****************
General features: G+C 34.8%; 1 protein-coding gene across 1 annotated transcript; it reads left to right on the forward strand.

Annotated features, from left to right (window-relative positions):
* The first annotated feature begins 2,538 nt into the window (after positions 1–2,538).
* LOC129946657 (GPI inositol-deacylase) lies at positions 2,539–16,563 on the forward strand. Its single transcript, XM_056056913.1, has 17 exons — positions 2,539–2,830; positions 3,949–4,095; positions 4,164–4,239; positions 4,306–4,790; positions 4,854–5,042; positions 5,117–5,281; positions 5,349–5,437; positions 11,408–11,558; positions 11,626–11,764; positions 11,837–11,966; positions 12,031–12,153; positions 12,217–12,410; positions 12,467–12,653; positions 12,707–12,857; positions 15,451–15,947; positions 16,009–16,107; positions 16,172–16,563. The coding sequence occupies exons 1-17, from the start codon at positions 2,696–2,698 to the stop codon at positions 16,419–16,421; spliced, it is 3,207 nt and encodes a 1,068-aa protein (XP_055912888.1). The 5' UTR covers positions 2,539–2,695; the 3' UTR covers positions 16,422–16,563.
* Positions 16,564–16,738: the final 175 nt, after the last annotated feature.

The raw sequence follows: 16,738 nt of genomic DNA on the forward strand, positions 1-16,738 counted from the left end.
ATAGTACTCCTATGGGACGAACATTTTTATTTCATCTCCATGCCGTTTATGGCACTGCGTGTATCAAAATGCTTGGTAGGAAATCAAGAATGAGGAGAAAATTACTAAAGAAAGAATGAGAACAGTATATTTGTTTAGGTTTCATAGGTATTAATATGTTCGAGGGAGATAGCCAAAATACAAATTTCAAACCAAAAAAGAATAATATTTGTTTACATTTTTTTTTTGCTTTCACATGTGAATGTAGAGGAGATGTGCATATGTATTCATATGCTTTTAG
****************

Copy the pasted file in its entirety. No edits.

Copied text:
General features: G+C 34.8%; 1 protein-coding gene across 1 annotated transcript; it reads left to right on the forward strand.

Annotated features, from left to right (window-relative positions):
* The first annotated feature begins 2,538 nt into the window (after positions 1–2,538).
* LOC129946657 (GPI inositol-deacylase) lies at positions 2,539–16,563 on the forward strand. Its single transcript, XM_056056913.1, has 17 exons — positions 2,539–2,830; positions 3,949–4,095; positions 4,164–4,239; positions 4,306–4,790; positions 4,854–5,042; positions 5,117–5,281; positions 5,349–5,437; positions 11,408–11,558; positions 11,626–11,764; positions 11,837–11,966; positions 12,031–12,153; positions 12,217–12,410; positions 12,467–12,653; positions 12,707–12,857; positions 15,451–15,947; positions 16,009–16,107; positions 16,172–16,563. The coding sequence occupies exons 1-17, from the start codon at positions 2,696–2,698 to the stop codon at positions 16,419–16,421; spliced, it is 3,207 nt and encodes a 1,068-aa protein (XP_055912888.1). The 5' UTR covers positions 2,539–2,695; the 3' UTR covers positions 16,422–16,563.
* Positions 16,564–16,738: the final 175 nt, after the last annotated feature.

The raw sequence follows: 16,738 nt of genomic DNA on the forward strand, positions 1-16,738 counted from the left end.
ATAGTACTCCTATGGGACGAACATTTTTATTTCATCTCCATGCCGTTTATGGCACTGCGTGTATCAAAATGCTTGGTAGGAAATCAAGAATGAGGAGAAAATTACTAAAGAAAGAATGAGAACAGTATATTTGTTTAGGTTTCATAGGTATTAATATGTTCGAGGGAGATAGCCAAAATACAAATTTCAAACCAAAAAAGAATAATATTTGTTTACATTTTTTTTTTGCTTTCACATGTGAATGTAGAGGAGATGTGCATATGTATTCATATGCTTTTAG